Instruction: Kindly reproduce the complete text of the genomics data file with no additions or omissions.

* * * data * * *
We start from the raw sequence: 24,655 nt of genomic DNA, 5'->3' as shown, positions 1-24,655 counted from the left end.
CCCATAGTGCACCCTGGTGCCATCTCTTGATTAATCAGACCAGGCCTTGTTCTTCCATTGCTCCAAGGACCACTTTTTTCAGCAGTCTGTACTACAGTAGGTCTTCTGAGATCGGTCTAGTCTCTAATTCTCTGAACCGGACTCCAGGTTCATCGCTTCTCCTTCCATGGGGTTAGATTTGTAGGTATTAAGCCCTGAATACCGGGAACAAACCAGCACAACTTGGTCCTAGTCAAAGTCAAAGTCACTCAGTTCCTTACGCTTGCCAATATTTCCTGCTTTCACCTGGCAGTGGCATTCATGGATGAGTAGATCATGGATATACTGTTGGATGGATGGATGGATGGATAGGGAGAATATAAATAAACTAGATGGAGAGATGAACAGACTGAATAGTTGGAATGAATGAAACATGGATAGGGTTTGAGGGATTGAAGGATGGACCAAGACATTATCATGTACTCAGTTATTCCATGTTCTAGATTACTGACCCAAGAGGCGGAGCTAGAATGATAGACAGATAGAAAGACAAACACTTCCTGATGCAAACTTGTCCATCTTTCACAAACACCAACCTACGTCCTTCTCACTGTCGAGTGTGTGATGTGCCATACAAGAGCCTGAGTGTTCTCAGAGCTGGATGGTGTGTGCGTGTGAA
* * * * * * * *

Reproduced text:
We start from the raw sequence: 24,655 nt of genomic DNA, 5'->3' as shown, positions 1-24,655 counted from the left end.
CCCATAGTGCACCCTGGTGCCATCTCTTGATTAATCAGACCAGGCCTTGTTCTTCCATTGCTCCAAGGACCACTTTTTTCAGCAGTCTGTACTACAGTAGGTCTTCTGAGATCGGTCTAGTCTCTAATTCTCTGAACCGGACTCCAGGTTCATCGCTTCTCCTTCCATGGGGTTAGATTTGTAGGTATTAAGCCCTGAATACCGGGAACAAACCAGCACAACTTGGTCCTAGTCAAAGTCAAAGTCACTCAGTTCCTTACGCTTGCCAATATTTCCTGCTTTCACCTGGCAGTGGCATTCATGGATGAGTAGATCATGGATATACTGTTGGATGGATGGATGGATGGATAGGGAGAATATAAATAAACTAGATGGAGAGATGAACAGACTGAATAGTTGGAATGAATGAAACATGGATAGGGTTTGAGGGATTGAAGGATGGACCAAGACATTATCATGTACTCAGTTATTCCATGTTCTAGATTACTGACCCAAGAGGCGGAGCTAGAATGATAGACAGATAGAAAGACAAACACTTCCTGATGCAAACTTGTCCATCTTTCACAAACACCAACCTACGTCCTTCTCACTGTCGAGTGTGTGATGTGCCATACAAGAGCCTGAGTGTTCTCAGAGCTGGATGGTGTGTGCGTGTGAA